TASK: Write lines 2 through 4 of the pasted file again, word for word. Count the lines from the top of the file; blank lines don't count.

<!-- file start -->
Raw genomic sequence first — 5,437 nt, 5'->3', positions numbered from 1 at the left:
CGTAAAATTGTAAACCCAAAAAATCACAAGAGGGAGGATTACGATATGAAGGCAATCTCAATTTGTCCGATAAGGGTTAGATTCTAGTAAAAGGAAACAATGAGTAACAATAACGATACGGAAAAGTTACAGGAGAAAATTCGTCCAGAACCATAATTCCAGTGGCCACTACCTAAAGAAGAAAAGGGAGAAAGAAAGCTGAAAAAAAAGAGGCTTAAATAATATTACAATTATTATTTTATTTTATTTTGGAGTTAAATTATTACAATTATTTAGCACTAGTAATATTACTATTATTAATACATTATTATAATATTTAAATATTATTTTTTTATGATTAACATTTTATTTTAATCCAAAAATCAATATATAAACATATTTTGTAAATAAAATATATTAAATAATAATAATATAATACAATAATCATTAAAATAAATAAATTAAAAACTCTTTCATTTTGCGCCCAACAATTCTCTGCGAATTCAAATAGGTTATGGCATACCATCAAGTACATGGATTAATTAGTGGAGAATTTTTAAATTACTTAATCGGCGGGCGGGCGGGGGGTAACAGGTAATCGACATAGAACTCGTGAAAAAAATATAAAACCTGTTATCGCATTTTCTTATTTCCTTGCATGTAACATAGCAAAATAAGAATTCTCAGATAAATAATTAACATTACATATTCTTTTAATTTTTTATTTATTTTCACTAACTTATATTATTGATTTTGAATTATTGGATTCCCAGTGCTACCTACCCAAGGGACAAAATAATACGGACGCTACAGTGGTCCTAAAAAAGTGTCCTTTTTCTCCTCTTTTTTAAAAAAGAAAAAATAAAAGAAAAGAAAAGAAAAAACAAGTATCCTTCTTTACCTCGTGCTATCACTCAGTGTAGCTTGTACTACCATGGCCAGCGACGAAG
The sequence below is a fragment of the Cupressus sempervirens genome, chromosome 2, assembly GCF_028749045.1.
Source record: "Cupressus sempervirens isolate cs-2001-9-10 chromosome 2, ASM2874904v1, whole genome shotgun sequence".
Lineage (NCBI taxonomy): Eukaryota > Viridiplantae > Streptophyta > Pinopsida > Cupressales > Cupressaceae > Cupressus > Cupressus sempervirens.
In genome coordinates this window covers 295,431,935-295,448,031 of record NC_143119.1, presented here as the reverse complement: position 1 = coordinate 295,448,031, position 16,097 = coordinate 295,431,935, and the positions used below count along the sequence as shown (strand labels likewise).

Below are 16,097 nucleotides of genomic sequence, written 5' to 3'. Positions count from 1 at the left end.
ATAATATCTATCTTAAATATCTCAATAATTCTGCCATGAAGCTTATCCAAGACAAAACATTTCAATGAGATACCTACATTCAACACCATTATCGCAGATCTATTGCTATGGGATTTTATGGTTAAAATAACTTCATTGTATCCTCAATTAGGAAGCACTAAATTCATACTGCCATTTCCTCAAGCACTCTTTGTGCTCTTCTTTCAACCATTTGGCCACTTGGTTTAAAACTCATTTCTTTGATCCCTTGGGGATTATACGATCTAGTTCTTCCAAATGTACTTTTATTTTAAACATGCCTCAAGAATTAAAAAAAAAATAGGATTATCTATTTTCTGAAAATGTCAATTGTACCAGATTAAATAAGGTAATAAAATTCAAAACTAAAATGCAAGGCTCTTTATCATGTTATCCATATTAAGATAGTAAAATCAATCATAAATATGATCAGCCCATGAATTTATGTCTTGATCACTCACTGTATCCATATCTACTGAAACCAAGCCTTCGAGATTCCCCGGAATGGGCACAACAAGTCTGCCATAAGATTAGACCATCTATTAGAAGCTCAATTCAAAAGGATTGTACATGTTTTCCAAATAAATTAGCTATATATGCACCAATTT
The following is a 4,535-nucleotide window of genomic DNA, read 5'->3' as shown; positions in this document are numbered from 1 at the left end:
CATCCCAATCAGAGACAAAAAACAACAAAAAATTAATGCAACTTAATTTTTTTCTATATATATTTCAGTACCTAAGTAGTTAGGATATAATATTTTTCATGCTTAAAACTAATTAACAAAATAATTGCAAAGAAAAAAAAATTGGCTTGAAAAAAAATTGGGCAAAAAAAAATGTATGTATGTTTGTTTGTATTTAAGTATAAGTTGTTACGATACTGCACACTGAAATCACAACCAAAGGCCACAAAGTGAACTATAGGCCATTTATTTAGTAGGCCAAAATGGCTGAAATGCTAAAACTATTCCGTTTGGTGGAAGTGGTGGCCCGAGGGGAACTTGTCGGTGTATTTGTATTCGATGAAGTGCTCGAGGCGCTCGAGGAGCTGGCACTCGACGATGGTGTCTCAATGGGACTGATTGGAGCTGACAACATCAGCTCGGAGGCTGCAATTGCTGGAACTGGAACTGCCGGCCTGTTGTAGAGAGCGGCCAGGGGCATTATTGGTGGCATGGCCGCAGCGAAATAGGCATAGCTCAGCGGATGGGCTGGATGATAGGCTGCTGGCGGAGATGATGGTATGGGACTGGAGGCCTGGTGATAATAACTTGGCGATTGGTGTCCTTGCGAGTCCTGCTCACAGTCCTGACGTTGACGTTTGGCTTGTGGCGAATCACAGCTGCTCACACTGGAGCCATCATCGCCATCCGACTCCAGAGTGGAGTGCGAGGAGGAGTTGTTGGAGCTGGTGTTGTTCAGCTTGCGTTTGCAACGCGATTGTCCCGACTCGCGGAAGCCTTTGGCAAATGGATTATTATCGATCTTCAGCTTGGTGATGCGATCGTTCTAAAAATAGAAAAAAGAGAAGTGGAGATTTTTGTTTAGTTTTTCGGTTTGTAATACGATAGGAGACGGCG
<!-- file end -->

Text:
CGTAAAATTGTAAACCCAAAAAATCACAAGAGGGAGGATTACGATATGAAGGCAATCTCAATTTGTCCGATAAGGGTTAGATTCTAGTAAAAGGAAACAATGAGTAACAATAACGATACGGAAAAGTTACAGGAGAAAATTCGTCCAGAACCATAATTCCAGTGGCCACTACCTAAAGAAGAAAAGGGAGAAAGAAAGCTGAAAAAAAAGAGGCTTAAATAATATTACAATTATTATTTTATTTTATTTTGGAGTTAAATTATTACAATTATTTAGCACTAGTAATATTACTATTATTAATACATTATTATAATATTTAAATATTATTTTTTTATGATTAACATTTTATTTTAATCCAAAAATCAATATATAAACATATTTTGTAAATAAAATATATTAAATAATAATAATATAATACAATAATCATTAAAATAAATAAATTAAAAACTCTTTCATTTTGCGCCCAACAATTCTCTGCGAATTCAAATAGGTTATGGCATACCATCAAGTACATGGATTAATTAGTGGAGAATTTTTAAATTACTTAATCGGCGGGCGGGCGGGGGGTAACAGGTAATCGACATAGAACTCGTGAAAAAAATATAAAACCTGTTATCGCATTTTCTTATTTCCTTGCATGTAACATAGCAAAATAAGAATTCTCAGATAAATAATTAACATTACATATTCTTTTAATTTTTTATTTATTTTCACTAACTTATATTATTGATTTTGAATTATTGGATTCCCAGTGCTACCTACCCAAGGGACAAAATAATACGGACGCTACAGTGGTCCTAAAAAAGTGTCCTTTTTCTCCTCTTTTTTAAAAAAGAAAAAATAAAAGAAAAGAAAAGAAAAAACAAGTATCCTTCTTTACCTCGTGCTATCACTCAGTGTAGCTTGTACTACCATGGCCAGCGACGAAG
The sequence below is a fragment of the Cupressus sempervirens genome, chromosome 2, assembly GCF_028749045.1.
Source record: "Cupressus sempervirens isolate cs-2001-9-10 chromosome 2, ASM2874904v1, whole genome shotgun sequence".